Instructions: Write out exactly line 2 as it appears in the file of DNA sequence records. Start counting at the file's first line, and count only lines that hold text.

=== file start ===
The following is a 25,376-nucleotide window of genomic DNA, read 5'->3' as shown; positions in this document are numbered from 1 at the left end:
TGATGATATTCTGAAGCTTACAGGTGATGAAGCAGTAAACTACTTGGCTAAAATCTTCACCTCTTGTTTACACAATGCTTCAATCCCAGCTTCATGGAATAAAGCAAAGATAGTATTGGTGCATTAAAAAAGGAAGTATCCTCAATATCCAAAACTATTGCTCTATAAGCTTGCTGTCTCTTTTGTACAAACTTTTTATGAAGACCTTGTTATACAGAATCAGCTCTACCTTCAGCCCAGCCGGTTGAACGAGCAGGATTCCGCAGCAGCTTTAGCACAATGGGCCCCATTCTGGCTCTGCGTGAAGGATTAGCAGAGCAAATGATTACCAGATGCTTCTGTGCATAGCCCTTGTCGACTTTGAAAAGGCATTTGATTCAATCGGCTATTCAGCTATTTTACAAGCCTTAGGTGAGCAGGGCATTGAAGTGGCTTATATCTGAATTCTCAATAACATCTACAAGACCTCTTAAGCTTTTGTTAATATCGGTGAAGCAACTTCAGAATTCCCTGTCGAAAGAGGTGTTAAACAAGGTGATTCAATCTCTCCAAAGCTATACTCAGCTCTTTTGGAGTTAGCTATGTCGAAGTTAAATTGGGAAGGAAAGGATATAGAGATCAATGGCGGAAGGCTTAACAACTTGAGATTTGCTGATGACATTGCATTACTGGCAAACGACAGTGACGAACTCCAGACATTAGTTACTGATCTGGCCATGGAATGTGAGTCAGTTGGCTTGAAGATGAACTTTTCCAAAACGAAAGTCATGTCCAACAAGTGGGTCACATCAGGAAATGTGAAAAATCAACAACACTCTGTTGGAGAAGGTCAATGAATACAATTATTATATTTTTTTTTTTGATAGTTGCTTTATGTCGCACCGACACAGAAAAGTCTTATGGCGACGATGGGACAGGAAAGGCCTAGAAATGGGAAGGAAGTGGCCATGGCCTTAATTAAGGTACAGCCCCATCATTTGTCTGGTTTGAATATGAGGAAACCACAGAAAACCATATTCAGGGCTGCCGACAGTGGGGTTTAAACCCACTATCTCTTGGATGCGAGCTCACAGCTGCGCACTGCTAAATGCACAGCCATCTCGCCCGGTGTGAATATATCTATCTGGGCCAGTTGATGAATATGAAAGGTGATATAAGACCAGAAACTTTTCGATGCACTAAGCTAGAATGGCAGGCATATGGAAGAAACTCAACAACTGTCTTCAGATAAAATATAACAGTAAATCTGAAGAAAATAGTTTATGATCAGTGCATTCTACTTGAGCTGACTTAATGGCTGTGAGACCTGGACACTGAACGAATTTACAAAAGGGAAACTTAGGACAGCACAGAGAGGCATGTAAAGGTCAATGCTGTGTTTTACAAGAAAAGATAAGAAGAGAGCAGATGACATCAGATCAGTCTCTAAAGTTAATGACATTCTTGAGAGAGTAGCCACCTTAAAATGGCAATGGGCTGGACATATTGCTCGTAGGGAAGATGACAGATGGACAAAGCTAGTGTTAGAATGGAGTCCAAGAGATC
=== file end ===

TGATGATATTCTGAAGCTTACAGGTGATGAAGCAGTAAACTACTTGGCTAAAATCTTCACCTCTTGTTTACACAATGCTTCAATCCCAGCTTCATGGAATAAAGCAAAGATAGTATTGGTGCATTAAAAAAGGAAGTATCCTCAATATCCAAAACTATTGCTCTATAAGCTTGCTGTCTCTTTTGTACAAACTTTTTATGAAGACCTTGTTATACAGAATCAGCTCTACCTTCAGCCCAGCCGGTTGAACGAGCAGGATTCCGCAGCAGCTTTAGCACAATGGGCCCCATTCTGGCTCTGCGTGAAGGATTAGCAGAGCAAATGATTACCAGATGCTTCTGTGCATAGCCCTTGTCGACTTTGAAAAGGCATTTGATTCAATCGGCTATTCAGCTATTTTACAAGCCTTAGGTGAGCAGGGCATTGAAGTGGCTTATATCTGAATTCTCAATAACATCTACAAGACCTCTTAAGCTTTTGTTAATATCGGTGAAGCAACTTCAGAATTCCCTGTCGAAAGAGGTGTTAAACAAGGTGATTCAATCTCTCCAAAGCTATACTCAGCTCTTTTGGAGTTAGCTATGTCGAAGTTAAATTGGGAAGGAAAGGATATAGAGATCAATGGCGGAAGGCTTAACAACTTGAGATTTGCTGATGACATTGCATTACTGGCAAACGACAGTGACGAACTCCAGACATTAGTTACTGATCTGGCCATGGAATGTGAGTCAGTTGGCTTGAAGATGAACTTTTCCAAAACGAAAGTCATGTCCAACAAGTGGGTCACATCAGGAAATGTGAAAAATCAACAACACTCTGTTGGAGAAGGTCAATGAATACAATTATTATATTTTTTTTTTTGATAGTTGCTTTATGTCGCACCGACACAGAAAAGTCTTATGGCGACGATGGGACAGGAAAGGCCTAGAAATGGGAAGGAAGTGGCCATGGCCTTAATTAAGGTACAGCCCCATCATTTGTCTGGTTTGAATATGAGGAAACCACAGAAAACCATATTCAGGGCTGCCGACAGTGGGGTTTAAACCCACTATCTCTTGGATGCGAGCTCACAGCTGCGCACTGCTAAATGCACAGCCATCTCGCCCGGTGTGAATATATCTATCTGGGCCAGTTGATGAATATGAAAGGTGATATAAGACCAGAAACTTTTCGATGCACTAAGCTAGAATGGCAGGCATATGGAAGAAACTCAACAACTGTCTTCAGATAAAATATAACAGTAAATCTGAAGAAAATAGTTTATGATCAGTGCATTCTACTTGAGCTGACTTAATGGCTGTGAGACCTGGACACTGAACGAATTTACAAAAGGGAAACTTAGGACAGCACAGAGAGGCATGTAAAGGTCAATGCTGTGTTTTACAAGAAAAGATAAGAAGAGAGCAGATGACATCAGATCAGTCTCTAAAGTTAATGACATTCTTGAGAGAGTAGCCACCTTAAAATGGCAATGGGCTGGACATATTGCTCGTAGGGAAGATGACAGATGGACAAAGCTAGTGTTAGAATGGAGTCCAAGAGATC